1. Virginia Data Are Sparse
Holton did not specify to which data she was referring. But Emily Oster of Brown University and other researchers looked at pre- and post-COVID test data from 12 states, including Virginia. The peer-reviewed study found that learning loss was generally “larger in school districts with less in-person instruction,” with Virginia’s test data showing the greatest correlation between school closures and learning loss. In addition, similar to the statement by Sturdefin about chronic absenteeism, the study notes its results are consistent with pre-COVID research on learning loss from summer break and unplanned closures.
2. The PISA Data Did Not Show a Significant Causal Effect
As explained above, Rotherham pointed out the Programme for International Student Assessment (PISA) results still showed a modest causal effect. For instance, students from countries with closures of less than 3 months performed better on average in math than those from countries with closures longer than 3 months (Box II.2.1). Continue reading
by Vernon Taylor (a pseudonym)
The Virginia Board of Education meeting on December 12th, 2023 had a rare moment of must-see TV (22:50 – 29:27). In an attempt to gaslight parents, students and educators everywhere as she ignored the preponderance of data from COVID-era and post-pandemic studies, Board Member Anne Holton proposed an amendment striking the following words from the Board of Education’s 2023 annual report:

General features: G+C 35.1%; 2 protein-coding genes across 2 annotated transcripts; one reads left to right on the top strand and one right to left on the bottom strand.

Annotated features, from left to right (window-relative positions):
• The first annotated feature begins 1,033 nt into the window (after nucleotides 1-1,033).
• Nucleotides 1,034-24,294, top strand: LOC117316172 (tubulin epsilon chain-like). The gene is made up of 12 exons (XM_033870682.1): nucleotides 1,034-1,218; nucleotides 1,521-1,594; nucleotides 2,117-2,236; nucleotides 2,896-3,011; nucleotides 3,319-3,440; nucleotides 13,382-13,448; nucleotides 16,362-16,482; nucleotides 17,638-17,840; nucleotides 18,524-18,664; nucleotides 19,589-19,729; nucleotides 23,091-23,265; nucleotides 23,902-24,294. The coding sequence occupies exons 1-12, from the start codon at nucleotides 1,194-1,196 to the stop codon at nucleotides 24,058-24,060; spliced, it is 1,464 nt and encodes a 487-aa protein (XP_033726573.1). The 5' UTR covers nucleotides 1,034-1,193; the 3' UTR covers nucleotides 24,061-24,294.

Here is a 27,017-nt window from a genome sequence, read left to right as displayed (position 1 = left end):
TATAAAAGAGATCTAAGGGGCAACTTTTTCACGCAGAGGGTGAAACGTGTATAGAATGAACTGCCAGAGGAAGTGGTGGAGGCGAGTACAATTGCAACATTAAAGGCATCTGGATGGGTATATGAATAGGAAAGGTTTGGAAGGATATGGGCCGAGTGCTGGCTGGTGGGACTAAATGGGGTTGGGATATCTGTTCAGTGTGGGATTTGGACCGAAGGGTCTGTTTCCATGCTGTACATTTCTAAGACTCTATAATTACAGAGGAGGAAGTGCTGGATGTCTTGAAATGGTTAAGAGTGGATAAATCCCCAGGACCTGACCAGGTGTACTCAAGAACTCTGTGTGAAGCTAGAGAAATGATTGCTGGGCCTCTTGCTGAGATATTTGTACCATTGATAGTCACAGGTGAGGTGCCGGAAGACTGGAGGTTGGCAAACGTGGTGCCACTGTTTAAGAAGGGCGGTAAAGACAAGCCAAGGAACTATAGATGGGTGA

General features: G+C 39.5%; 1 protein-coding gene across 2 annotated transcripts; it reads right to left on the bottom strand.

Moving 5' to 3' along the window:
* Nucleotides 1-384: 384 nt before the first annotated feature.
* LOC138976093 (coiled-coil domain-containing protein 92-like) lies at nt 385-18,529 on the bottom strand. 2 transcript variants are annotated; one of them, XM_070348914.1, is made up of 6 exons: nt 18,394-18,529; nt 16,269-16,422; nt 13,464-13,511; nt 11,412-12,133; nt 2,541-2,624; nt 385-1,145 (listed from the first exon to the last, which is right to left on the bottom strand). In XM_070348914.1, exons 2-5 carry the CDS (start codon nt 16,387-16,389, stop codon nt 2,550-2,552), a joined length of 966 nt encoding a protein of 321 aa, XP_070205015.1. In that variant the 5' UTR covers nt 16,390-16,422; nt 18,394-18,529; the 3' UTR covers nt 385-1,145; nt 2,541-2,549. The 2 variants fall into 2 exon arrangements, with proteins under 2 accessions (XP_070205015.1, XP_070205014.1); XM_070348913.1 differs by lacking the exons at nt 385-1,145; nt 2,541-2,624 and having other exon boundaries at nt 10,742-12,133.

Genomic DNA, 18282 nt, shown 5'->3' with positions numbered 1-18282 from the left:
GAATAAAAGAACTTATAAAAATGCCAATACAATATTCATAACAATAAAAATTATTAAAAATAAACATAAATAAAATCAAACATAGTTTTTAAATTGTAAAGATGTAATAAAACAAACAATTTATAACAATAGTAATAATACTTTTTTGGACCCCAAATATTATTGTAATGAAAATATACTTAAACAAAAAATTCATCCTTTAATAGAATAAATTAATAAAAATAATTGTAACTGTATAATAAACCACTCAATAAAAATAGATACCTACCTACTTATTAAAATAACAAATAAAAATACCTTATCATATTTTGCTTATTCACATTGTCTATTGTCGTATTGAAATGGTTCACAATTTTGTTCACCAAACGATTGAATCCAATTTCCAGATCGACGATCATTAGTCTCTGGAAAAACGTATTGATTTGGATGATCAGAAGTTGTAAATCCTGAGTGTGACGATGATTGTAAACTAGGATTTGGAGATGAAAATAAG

These [learning] losses were most severe among low-income and minority students and students whose schools were closed longest.
Board Member Holton reasoned (emphasis added):
The evidence for it is in my estimation inconclusive at best. The Virginia evidence is very sparse and it disappears if you control for poverty…. The international evidence, the PISA report, just came out saying the countries that opened sooner did not perform significantly better in the pandemic than those…who stayed closed longer.
Finally, and most importantly, our school board leaders and other local education leaders had very, very tough challenges in the pandemic. We were operating under so many unknowns. They were trying to manage so many priorities, keeping their staff safe and alive, keeping their students safe and alive and protecting against learning loss. They were all doing the best they could in my opinion under very difficult circumstances with so many things we just didn’t know at the time and to me these words are unnecessarily picking a fight with those who closed schools longer. Nobody in Virginia closed schools very long frankly, and most of them were open by March ‘21.